The latency is noticeable, and uSens has it pegged at about 15-20ms. The sensor can do about a 140-degree FoV, although the software is limited to about 120 degrees horizontal by 100 degree vertical.

One of the questions we had for Fei is that if SLAM works on smartphones (as we’ve seen), and Fingo also uses SLAM, then why does Fingo exist? He replied that smartphone cameras are too optimized for pictures, have too low a frame rate, and have too narrow a field of view, and further noted that you need a higher frame rate to reduce latency.

Even so, one wonders if uSens’ tech couldn’t be moved from an external assembly to an embedded camera that has those necessary features. Fei noted in passing that Qualcomm’s reference design has a pretty good camera for this purpose.

He did not indicate which reference design he was referring to, the VR820 or the VR835, but in either case, the comment pricked up our ears. Is uSens participating in Qualcomm’s HMD accelerator/dev kit program? Fei wouldn’t say either way, but we gleaned enough that we believe it is, or at the very least, that it's worked with Qualcomm to an extent.

Toggling Between VR And MR

Although we didn’t see this particular feature in our GDC demo, one of the most notable capabilities of the Fingo is that it can toggle between virtual reality and mixed reality. For the most part, you’re in a fully occluded VR experience with your hands tracked; but you can also engage the passthrough camera to get a “portal” into the real world.

You can see this in the video below. Skip to 2:50 to see the mixed reality magic happen. (You can see another video demo here.)

This portends some intriguing possibilities. For one thing, the portal lets you interact with virtual objects even as the real world is your backdrop. Your hands are, of course, still tracked, but instead of a rendered facsimile of your hands, you see the real thing. This could also be used as a proximity alert safety system, not unlike what Sensics CEO Yuval Boger suggested when we spoke to him at GDC: When you get too close to an object or barrier, the HMD could kick on the passthrough camera so you can safely avoid peril.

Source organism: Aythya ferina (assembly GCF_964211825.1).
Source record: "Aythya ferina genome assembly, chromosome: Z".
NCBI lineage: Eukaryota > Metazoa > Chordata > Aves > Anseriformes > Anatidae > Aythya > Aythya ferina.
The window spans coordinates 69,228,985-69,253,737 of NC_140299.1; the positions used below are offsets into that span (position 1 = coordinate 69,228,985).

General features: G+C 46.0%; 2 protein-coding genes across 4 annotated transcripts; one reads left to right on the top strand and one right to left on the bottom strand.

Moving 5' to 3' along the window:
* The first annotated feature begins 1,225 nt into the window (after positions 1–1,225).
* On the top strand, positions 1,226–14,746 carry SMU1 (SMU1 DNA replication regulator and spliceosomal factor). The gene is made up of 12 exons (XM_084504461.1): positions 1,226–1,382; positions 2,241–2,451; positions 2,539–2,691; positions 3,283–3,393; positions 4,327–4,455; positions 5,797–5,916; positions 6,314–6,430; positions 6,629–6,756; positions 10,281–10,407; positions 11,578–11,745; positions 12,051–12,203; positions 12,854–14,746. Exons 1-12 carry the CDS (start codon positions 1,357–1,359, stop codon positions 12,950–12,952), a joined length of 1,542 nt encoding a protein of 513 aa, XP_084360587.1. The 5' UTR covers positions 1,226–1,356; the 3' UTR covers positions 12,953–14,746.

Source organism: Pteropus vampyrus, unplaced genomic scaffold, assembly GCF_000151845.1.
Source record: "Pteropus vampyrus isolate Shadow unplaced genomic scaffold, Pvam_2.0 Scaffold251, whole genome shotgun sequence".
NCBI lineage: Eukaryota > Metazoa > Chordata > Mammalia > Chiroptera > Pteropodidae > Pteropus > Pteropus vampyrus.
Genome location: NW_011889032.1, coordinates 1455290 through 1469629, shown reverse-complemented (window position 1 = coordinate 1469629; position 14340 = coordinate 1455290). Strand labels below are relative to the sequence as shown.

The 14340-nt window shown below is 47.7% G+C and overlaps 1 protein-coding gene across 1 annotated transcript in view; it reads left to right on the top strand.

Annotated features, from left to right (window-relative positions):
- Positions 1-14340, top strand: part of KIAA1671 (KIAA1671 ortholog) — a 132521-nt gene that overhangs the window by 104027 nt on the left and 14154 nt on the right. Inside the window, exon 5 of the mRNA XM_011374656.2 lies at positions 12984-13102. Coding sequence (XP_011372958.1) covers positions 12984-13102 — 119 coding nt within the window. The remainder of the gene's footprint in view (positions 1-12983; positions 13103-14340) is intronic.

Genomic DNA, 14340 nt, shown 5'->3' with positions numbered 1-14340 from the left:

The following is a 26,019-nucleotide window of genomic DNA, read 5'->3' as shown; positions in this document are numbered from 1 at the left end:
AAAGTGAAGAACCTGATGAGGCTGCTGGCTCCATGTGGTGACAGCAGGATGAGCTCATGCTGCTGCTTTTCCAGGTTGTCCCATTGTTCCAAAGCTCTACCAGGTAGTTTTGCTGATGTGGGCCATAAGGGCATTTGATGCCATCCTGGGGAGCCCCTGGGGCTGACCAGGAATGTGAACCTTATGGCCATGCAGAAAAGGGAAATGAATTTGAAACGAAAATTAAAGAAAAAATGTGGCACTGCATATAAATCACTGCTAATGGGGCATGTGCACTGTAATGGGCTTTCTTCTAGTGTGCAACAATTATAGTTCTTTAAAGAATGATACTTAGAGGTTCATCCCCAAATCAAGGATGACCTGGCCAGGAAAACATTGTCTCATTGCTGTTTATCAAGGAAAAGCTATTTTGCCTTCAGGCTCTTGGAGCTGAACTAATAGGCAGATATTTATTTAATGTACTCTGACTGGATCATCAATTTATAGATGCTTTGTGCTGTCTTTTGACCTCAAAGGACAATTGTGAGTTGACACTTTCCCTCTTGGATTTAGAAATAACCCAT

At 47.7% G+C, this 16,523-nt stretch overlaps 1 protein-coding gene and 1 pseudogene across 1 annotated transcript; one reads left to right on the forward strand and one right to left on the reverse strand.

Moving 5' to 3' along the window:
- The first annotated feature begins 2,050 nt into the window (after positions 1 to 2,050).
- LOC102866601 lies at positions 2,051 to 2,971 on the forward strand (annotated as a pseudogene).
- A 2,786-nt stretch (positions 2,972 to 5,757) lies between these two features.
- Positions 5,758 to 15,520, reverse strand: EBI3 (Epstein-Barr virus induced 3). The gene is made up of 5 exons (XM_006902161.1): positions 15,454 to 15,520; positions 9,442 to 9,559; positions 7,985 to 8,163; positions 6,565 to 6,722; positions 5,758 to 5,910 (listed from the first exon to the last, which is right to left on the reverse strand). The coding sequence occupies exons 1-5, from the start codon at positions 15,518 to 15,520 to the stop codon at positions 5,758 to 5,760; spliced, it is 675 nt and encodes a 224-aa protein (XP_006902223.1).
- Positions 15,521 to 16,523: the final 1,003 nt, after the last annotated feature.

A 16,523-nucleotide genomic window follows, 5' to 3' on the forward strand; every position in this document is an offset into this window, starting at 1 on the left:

What’s Next: Getting Smaller, Adding Machine Learning

There’s another Fingo coming that offers a color camera, but it seems that’s just a waypoint in the process. The next piece of hardware will be smaller than the Fingo is now; Fei said that it might be as small as a pen (1 x 6cm or so) and will have its own IMU.

Again, though, uSens is ultimately focused on software more than hardware, and to that end, it’s taken a machine learning approach to its hand tracking technology. Fei noted that uSens has been working on AI and machine learning since 2014, and the tech could be optimized for deep learning chips.

Fingo works with Windows 7 and later and Android 4.4 and later. Compatible devices currently include the HTC Vive, Oculus Rift, Gear VR, Google Cardboard, and Daydream. The device is not yet available to the public, but developers can dive in now.